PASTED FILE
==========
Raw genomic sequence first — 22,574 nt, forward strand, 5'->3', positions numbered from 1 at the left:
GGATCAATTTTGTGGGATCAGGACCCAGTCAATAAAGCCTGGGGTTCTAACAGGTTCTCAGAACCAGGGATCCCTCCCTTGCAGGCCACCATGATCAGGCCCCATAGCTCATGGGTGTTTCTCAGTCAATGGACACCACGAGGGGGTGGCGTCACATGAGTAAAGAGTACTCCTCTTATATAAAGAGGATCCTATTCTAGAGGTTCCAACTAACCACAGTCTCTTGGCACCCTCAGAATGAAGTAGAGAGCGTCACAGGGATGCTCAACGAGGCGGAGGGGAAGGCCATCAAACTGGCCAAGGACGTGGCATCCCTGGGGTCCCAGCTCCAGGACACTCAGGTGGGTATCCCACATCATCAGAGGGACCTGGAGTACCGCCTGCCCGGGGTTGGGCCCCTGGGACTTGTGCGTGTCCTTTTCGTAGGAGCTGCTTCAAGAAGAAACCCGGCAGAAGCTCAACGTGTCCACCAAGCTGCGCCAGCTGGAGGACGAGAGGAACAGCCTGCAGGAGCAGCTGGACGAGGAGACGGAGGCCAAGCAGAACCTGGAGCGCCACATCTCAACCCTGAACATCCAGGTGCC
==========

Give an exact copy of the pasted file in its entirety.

Raw genomic sequence first — 22,574 nt, forward strand, 5'->3', positions numbered from 1 at the left:
GGATCAATTTTGTGGGATCAGGACCCAGTCAATAAAGCCTGGGGTTCTAACAGGTTCTCAGAACCAGGGATCCCTCCCTTGCAGGCCACCATGATCAGGCCCCATAGCTCATGGGTGTTTCTCAGTCAATGGACACCACGAGGGGGTGGCGTCACATGAGTAAAGAGTACTCCTCTTATATAAAGAGGATCCTATTCTAGAGGTTCCAACTAACCACAGTCTCTTGGCACCCTCAGAATGAAGTAGAGAGCGTCACAGGGATGCTCAACGAGGCGGAGGGGAAGGCCATCAAACTGGCCAAGGACGTGGCATCCCTGGGGTCCCAGCTCCAGGACACTCAGGTGGGTATCCCACATCATCAGAGGGACCTGGAGTACCGCCTGCCCGGGGTTGGGCCCCTGGGACTTGTGCGTGTCCTTTTCGTAGGAGCTGCTTCAAGAAGAAACCCGGCAGAAGCTCAACGTGTCCACCAAGCTGCGCCAGCTGGAGGACGAGAGGAACAGCCTGCAGGAGCAGCTGGACGAGGAGACGGAGGCCAAGCAGAACCTGGAGCGCCACATCTCAACCCTGAACATCCAGGTGCC